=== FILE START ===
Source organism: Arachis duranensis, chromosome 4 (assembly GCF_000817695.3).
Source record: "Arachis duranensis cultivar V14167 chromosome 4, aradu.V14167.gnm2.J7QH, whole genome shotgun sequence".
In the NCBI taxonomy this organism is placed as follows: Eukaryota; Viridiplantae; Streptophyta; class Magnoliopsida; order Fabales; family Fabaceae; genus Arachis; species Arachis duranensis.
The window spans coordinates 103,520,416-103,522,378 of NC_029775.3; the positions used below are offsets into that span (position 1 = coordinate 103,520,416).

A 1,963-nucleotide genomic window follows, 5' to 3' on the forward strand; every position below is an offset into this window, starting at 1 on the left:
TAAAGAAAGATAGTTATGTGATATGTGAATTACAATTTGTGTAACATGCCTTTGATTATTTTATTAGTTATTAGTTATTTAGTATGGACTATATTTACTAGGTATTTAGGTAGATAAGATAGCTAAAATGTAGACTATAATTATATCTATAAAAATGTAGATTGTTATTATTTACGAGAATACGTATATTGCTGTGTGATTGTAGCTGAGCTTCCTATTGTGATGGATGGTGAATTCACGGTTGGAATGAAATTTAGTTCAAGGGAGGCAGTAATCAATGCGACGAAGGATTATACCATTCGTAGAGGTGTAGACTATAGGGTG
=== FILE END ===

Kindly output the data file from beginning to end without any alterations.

Source organism: Arachis duranensis, chromosome 4 (assembly GCF_000817695.3).
Source record: "Arachis duranensis cultivar V14167 chromosome 4, aradu.V14167.gnm2.J7QH, whole genome shotgun sequence".
In the NCBI taxonomy this organism is placed as follows: Eukaryota; Viridiplantae; Streptophyta; class Magnoliopsida; order Fabales; family Fabaceae; genus Arachis; species Arachis duranensis.
The window spans coordinates 103,520,416-103,522,378 of NC_029775.3; the positions used below are offsets into that span (position 1 = coordinate 103,520,416).

A 1,963-nucleotide genomic window follows, 5' to 3' on the forward strand; every position below is an offset into this window, starting at 1 on the left:
TAAAGAAAGATAGTTATGTGATATGTGAATTACAATTTGTGTAACATGCCTTTGATTATTTTATTAGTTATTAGTTATTTAGTATGGACTATATTTACTAGGTATTTAGGTAGATAAGATAGCTAAAATGTAGACTATAATTATATCTATAAAAATGTAGATTGTTATTATTTACGAGAATACGTATATTGCTGTGTGATTGTAGCTGAGCTTCCTATTGTGATGGATGGTGAATTCACGGTTGGAATGAAATTTAGTTCAAGGGAGGCAGTAATCAATGCGACGAAGGATTATACCATTCGTAGAGGTGTAGACTATAGGGTG